Hot Spots and Mange — Not Always Easy to Diagnose or Treat
It seems that no matter why a dog is brought in, many quick-draw vets immediately fire their salvos of antibiotics and/or steroids. Most (or at least a great part) of the time, these are the wrong or ineffective approaches, but it’s a natural reaction, like smashing a snake even though the odds may be 50-to-one that it’s not a poisonous one. In my experience, simple cleaning does more than this automatic application of topical antibiotics or shots. If it is mange, keeping it dry and applying the right stuff is a better route. Even if it is not mange, the treatments used for demodex often combat other problems, too. Here is an excerpt from my GSD book plus a paragraph from one of my magazine/website articles.
Hot Spots — Dermatology is a complicated, sometimes frustrating study, as there are numerous ailments that can cause similar reactions and symptoms on the skin. Dermatologists almost never get called for emergencies, but often spend long hours trying to find the cause of the clinical signs. Most are found, if at all, by trying one thing after another until the problem clears up, the client runs out of money, or the patient dies or moves away. Some are relatively easy to treat and guess at the cause, such as “hot spots”. When diagnosed by your vet at higher cost, this condition is known as “acute moist dermatitis” or “pyotraumatic dermatitis” (py- or pyo- referring to pus). It is an annoying, perhaps painful inflammation brought on by self-inflicted trauma to the skin, either biting or scratching, in which bacteria infect the abraded skin and turn red within hours. Almost always (with the exception of mange), hot spots are caused initially by a flea bite, although the location of the sore is not always where the flea was; it may be that the flea saliva antigen circulating in the bloodstream stimulates a certain area to itch madly. Ticks also trigger some hot spots, but in both cases, the chances of a big raw spot are increased if the haircoat has not been groomed so that dead undercoat is removed. A damp dirty, unkempt environment encourages hotspots. If need be, treat the grounds, carpeted areas, and the dog for fleas, but if it were a wandering Ctenocephalides not in noticeable numbers, just attack the symptoms.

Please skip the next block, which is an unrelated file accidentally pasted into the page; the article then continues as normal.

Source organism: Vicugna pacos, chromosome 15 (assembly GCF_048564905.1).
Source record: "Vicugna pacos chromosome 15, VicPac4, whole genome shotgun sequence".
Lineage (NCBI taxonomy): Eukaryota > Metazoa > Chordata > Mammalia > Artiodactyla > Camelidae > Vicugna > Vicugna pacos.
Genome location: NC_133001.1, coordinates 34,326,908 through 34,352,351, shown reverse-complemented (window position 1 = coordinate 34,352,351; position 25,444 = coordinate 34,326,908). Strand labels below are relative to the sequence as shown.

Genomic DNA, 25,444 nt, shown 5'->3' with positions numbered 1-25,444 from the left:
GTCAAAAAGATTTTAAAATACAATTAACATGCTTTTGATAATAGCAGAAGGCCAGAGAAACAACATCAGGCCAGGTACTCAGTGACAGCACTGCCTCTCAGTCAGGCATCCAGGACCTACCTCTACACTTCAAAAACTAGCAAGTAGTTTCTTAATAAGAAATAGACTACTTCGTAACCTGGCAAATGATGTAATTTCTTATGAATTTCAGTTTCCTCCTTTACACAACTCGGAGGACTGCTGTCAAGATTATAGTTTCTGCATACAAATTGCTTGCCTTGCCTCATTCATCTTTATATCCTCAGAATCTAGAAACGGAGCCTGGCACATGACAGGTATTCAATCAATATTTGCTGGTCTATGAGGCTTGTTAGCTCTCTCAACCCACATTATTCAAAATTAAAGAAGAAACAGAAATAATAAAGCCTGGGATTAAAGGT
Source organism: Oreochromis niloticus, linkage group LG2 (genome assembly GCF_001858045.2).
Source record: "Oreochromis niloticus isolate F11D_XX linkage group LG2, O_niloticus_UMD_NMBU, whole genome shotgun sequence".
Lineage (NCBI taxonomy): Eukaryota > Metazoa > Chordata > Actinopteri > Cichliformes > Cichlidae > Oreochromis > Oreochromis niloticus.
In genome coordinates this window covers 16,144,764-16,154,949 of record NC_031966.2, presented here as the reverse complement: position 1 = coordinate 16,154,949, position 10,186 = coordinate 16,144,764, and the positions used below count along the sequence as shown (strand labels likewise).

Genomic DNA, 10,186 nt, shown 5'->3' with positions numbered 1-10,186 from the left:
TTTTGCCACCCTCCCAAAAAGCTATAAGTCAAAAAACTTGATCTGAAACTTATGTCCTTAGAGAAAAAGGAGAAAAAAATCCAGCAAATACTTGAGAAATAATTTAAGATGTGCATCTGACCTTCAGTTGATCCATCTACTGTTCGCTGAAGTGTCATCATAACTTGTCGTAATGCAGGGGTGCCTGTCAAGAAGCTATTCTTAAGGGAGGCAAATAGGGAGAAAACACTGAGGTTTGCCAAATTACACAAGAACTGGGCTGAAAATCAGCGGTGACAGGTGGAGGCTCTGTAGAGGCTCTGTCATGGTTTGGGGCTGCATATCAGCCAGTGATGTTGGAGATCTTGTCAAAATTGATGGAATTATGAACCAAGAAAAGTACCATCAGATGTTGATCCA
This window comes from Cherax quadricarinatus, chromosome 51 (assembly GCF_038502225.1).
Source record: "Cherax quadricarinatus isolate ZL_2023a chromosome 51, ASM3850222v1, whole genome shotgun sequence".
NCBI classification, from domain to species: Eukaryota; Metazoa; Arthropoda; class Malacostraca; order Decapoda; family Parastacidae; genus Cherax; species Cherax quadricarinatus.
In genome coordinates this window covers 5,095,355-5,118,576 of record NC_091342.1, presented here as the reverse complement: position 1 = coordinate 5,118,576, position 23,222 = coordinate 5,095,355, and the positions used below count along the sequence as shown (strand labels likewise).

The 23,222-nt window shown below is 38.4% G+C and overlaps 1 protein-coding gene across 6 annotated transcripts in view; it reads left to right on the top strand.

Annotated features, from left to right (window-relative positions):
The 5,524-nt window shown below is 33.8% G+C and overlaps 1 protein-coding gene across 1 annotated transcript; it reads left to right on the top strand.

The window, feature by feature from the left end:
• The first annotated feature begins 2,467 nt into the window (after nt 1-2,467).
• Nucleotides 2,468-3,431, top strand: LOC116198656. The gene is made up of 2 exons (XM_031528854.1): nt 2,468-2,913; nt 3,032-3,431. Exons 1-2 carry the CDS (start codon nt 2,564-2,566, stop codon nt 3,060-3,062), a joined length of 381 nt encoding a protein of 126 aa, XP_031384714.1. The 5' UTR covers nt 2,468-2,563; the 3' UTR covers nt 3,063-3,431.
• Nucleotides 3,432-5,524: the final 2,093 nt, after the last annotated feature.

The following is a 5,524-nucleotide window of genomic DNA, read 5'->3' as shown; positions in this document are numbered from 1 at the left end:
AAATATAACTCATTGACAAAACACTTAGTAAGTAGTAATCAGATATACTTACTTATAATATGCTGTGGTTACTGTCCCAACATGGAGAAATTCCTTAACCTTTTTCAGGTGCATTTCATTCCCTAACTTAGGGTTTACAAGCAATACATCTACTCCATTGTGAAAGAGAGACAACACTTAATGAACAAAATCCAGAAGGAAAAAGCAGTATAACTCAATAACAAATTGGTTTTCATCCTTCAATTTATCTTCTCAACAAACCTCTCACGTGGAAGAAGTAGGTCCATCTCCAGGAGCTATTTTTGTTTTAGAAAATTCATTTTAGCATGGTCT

One good way to clean a raw hotspot is to soak it with rubbing alcohol and gently pull dead loose undercoat away with your fingers, or comb it away from the center, removing as much as you can. If you don’t mind the way the dog looks, cut the hair close around it so long hairs don’t lie over the sore. You must dry out the spot and keep it dry. The dog doesn’t like the taste of alcohol, so he’ll leave it alone while it dries. Repeat two or three times a day. Salves, creams, powders, and the rest are not as effective as alcohol drying. Prevention is a more a matter of keeping all dead undercoat stripped out than it is fighting the flea. Hot spots, as you might deduce, are more common in breeds with dense undercoat and/or long hair.
Most effective is the use of an iodine-containing preparation conveniently found in rural “feed-&-seed” stores in gallon jugs (one of these will probably last you all your breeding/feeding lifetime) or the sponge scrub pads sold by your vet—more expensive if you are paying for an office visit at the same time. Look for the identification “Povidone-iodine”. Use straight or with a little water. Apply it to the lesion and leave it on the dog a good long while. Rinse it off only if and when there is danger the dog might lick it. It forms somewhat of a lather if mixed with water and if there are many spots, it can be used in place of shampoo or as an additive to it. I have found this to be very useful for non-specific hot spots (caused by who-knows-what) and have never had a bad reaction. It seems to inhibit mange mites and other pathogens.